A Little Antidote for Consumer Remorse

Posted in Uncategorized with tags , , , on February 19, 2009 by carissagrubbs

I was sitting in the Student Union Memorial Center at the University of Arizona the other day eating a bag of Sun Chips and I noticed a little green symbol down in the bottom right corner of the bag. The words “we buy green energy credits” were printed around it. I never noticed it before, but apparently the symbol has been on all Sun Chips bags, owned by Frito-Lay, since 2007.

What is a green energy credit you may ask? According to the Sun Chips Web site the renewable energy credits they purchase help support innovations in renewable electricity. With titles like “Healthier Planet” and “Healthier You” dancing across their Web site the brand seems to have a true vested interest in the health of our future planet and population. They have managed to put their money where their mouth is, as one of their plants, in Modesto California, is powered by solar energy.


Sun Chips powers their plant in Modesto, CA with solar energy.

Sun Chips powers their plant in Modesto, CA with solar energy.



After noticing the green logo on the bag I starting wondering about what other products or services I consume, which are made by companies who buy green energy credits.

After poking around on the internet I discovered a program called the Green Power Partnership, a program created by the Environmental Protection Agency (EPA) that recognizes companies, businesses and institutions making great strides in green energy causes and contributions. The EPA co-sponsors the annual award program, 25 were given this year, with the Center for Resource Solutions and the U.S. Department of Energy.

PepsiCo, Inc., which acts as an umbrella for several businesses including Frito-Lay, Tropicana, Pepsi-Cola, Gatorade and Quaker foods was the recipient of the one of the programs Green Power Leadership Awards last year. The EPA has yet to publish the awards for 2009.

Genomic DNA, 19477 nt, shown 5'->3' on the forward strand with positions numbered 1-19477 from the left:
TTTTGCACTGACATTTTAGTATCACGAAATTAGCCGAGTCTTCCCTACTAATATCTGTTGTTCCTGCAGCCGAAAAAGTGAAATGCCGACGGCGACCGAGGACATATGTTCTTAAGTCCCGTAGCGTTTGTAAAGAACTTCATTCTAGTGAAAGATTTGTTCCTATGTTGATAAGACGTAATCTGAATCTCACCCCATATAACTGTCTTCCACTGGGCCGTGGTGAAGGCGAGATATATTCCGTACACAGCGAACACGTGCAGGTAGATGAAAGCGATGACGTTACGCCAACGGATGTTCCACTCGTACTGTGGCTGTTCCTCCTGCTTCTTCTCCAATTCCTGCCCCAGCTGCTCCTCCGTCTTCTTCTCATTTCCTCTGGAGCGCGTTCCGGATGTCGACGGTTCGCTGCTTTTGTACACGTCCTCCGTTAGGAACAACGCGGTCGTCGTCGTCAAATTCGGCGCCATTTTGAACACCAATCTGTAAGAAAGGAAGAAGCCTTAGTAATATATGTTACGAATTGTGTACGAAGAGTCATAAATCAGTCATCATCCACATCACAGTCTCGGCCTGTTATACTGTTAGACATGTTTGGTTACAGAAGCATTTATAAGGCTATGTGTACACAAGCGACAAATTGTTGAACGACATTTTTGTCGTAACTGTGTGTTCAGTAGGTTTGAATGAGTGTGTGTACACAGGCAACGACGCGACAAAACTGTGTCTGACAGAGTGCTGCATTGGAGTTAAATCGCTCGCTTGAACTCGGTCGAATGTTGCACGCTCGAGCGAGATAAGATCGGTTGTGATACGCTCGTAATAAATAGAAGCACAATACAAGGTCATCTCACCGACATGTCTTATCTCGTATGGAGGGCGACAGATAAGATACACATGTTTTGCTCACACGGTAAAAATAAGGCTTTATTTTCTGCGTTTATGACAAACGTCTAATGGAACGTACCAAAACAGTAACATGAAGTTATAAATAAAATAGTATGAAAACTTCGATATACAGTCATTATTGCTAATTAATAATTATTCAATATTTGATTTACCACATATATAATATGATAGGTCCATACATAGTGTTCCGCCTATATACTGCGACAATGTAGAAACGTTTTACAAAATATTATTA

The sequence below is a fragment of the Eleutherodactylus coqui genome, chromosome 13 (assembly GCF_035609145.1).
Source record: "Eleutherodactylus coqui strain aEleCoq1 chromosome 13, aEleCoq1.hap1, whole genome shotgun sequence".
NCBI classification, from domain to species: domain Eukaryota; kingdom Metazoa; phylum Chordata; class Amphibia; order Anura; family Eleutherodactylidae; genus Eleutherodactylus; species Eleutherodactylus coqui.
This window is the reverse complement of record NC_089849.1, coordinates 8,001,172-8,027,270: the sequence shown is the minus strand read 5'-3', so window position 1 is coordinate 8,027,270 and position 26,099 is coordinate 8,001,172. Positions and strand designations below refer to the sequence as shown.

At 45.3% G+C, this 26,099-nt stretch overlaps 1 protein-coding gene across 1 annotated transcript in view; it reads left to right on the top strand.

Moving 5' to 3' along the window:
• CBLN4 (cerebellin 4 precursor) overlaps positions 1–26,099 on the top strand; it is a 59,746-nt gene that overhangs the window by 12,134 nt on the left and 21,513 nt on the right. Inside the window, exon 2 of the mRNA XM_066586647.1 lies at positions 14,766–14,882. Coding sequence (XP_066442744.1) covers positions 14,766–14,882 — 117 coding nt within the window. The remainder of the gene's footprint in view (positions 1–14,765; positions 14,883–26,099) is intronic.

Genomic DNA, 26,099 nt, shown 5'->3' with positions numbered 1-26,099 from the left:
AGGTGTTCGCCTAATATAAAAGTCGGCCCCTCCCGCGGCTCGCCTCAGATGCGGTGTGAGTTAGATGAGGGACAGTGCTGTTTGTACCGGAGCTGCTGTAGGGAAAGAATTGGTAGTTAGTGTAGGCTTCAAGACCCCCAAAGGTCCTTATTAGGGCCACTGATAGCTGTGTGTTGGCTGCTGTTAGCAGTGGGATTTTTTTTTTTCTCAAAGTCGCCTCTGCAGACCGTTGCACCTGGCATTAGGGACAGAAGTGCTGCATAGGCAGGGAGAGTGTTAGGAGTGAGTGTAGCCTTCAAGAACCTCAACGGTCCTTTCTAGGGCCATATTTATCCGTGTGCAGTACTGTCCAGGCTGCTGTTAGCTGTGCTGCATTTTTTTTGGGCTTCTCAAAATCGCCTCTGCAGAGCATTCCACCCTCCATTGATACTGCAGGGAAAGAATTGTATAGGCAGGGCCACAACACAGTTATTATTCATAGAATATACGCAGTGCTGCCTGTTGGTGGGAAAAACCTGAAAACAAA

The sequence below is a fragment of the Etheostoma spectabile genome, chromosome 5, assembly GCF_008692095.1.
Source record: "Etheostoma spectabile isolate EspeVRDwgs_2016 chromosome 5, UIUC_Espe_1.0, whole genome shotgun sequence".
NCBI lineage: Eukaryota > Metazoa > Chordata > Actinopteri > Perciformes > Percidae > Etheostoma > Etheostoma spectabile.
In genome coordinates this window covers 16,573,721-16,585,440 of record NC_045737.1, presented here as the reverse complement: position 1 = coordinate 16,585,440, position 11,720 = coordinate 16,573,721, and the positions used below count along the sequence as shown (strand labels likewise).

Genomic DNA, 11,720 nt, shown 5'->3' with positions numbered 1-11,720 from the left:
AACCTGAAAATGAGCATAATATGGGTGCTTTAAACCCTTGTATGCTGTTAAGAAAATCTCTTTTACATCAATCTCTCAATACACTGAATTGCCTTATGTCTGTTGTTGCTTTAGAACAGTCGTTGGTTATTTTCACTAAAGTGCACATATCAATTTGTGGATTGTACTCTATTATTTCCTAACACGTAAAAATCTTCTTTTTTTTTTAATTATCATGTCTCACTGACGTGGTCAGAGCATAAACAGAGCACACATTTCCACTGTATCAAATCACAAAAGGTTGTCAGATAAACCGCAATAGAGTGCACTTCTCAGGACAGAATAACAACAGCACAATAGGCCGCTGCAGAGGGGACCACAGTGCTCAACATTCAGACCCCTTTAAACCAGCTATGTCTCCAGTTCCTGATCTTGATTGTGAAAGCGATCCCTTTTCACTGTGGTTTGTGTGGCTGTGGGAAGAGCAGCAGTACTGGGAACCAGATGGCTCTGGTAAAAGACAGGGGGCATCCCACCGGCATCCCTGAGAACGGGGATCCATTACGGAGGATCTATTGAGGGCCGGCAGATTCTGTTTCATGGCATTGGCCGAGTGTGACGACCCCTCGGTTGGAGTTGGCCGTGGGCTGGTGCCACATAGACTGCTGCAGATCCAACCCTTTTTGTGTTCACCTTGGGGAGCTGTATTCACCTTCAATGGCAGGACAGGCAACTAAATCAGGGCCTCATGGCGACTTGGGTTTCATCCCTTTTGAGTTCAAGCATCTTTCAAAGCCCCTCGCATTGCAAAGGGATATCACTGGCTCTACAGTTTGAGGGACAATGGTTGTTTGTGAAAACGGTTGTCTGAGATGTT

You may be thinking, “wow Pepsi produce’s a lot of products that are consumed through plastic bottles and containers,” which clearly doesn’t help the environment because plastic doesn’t break down naturally. You may feel just a little bit better knowing that PepsiCo, Inc. increased its green purchase amount by millions of kilowatts last year to keep pace with the huge company’s growth and was awarded the EPA’s Green Power Partner of the Year in 2007.

Producing and buying the equivalent of 100 percent of the energy they purchase in the US, PepsiCo is on the  EPA’s National Top 50 and Fortune 500 lists of green power buyers. Other companies who do this include: Whole Foods Market, Johnson and Johnson and Starbucks. You may not have to feel so guilty next time you are drinking your coffee or pumping your face wash from a plastic container.  This is because although those containers are choking the planet as we know it, you’re helping people who are investing in a more sustainable environment. 


Birds-eye View

Posted in Uncategorized with tags , , on February 10, 2009 by Sarah

Picture this: You are flying in the clear blue sky, enjoying the breeze, drifting through the clouds. You are looking at the ground below for a nice tasty meal when out of nowhere, you crash into a clear glass wall. That wall wasn’t there last season! You didn’t even see it coming! But now it’s too late because the impact of the collision has shattered several of your small porous bones, and you breathe your last breath as you fall to the ground.